• As a follow-up or different approach, ask students to create an Inside/Outside Identity Chart to explore what factors make up our individual identities. Distribute copies of the graphic organizer and ask students to include words and phrases they use to describe themselves as well as attributes and labels that others use to define them. Ask: How does the way you see yourself differ from the way that others see you? Discuss why these differences exist and how they affect our interactions.
    • Alternatively, you could have students read an excerpt from Sandra Cisneros’s book The House on Mango Street, “Those Who Don’t.” Read the story either aloud or silently, and then have students record their reactions in their journals. Ask: What does the story mean to you? How do you connect with Esperanza’s experience? According to Esperanza, what is the relationship between identity and perception? As an extension in class or as homework, have students write their own “Those Who Don’t” stories. (We have a separate lesson, Those Who Don't Know, supporting this activity.)
  2. Explore How Identity Affects How We Respond to Events

    Students will now use a real-world example to look at how identity shaped people’s perceptions of the events surrounding Ferguson. Polling revealed radically different understandings of both the basic facts and the underlying issues behind the shooting and protests. To explore these divisions, have students review the results of an August 21, 2014, New York Times/CBS News poll on reactions to Ferguson as a class or in small groups (depending on your access to multiple computers). Because there is so much information in this poll, we have suggested a few focal points. 

    • Tell students that this poll was conducted about ten days after Michael Brown was shot, at a point when the events were continuing to unfold and much was still unknown.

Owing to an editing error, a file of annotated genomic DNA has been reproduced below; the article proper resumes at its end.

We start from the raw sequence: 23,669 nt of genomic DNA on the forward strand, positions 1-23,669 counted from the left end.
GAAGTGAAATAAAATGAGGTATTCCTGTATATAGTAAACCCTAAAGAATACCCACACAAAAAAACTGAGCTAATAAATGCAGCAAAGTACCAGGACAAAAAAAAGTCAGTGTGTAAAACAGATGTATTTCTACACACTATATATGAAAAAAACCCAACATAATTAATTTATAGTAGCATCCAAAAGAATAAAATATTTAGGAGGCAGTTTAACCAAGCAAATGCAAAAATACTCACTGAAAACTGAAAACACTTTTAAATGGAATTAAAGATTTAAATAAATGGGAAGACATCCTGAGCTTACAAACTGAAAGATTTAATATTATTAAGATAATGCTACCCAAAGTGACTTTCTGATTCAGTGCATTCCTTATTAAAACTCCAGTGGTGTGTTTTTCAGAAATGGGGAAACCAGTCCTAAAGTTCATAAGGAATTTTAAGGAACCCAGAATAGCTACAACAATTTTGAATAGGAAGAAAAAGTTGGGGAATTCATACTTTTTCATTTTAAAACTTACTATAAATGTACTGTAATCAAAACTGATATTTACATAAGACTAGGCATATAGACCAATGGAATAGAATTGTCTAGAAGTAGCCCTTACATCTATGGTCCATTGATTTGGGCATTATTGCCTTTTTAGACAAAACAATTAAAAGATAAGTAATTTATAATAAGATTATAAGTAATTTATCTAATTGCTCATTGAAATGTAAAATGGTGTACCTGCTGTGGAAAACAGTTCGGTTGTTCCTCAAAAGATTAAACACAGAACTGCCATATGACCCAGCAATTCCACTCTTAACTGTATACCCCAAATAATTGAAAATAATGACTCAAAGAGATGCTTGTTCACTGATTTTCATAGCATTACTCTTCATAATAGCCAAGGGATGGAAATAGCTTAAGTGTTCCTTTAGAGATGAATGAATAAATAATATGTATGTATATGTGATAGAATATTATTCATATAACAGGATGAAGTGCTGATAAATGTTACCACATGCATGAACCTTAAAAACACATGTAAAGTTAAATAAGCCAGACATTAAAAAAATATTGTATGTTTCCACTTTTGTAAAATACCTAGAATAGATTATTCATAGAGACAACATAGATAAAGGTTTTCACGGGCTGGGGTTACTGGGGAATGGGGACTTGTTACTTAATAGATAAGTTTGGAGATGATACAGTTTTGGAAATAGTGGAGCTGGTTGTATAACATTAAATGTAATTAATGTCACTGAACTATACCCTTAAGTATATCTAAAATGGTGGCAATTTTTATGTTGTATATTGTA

• Start with the Race Relations category. Compare the first two prompts, “Are race relations in the United States…” and “Are race relations in your community…”
      • Without rolling over the responses (which are broken down by group), ask students what they observe about the overall responses. What do they find interesting or surprising when comparing the responses to the two questions?
      • When you roll over the breakdown by group, what do students observe?
    • Move down to the Michael Brown Shooting category.
      • Before rolling over the text, discuss the three responses overall, remembering that this is a snapshot taken ten days after Michael Brown was shot.
      • Now roll over the results and discuss three dyads: white/black, male/female, and the two age categories, 18–44/45+. What do students notice within and among the pairings?
        • For example, thinking back to the discussion at the beginning of the unit about where students get their news compared to their parents and other older people, how might differences in information sources affect responses to the shooting across age categories?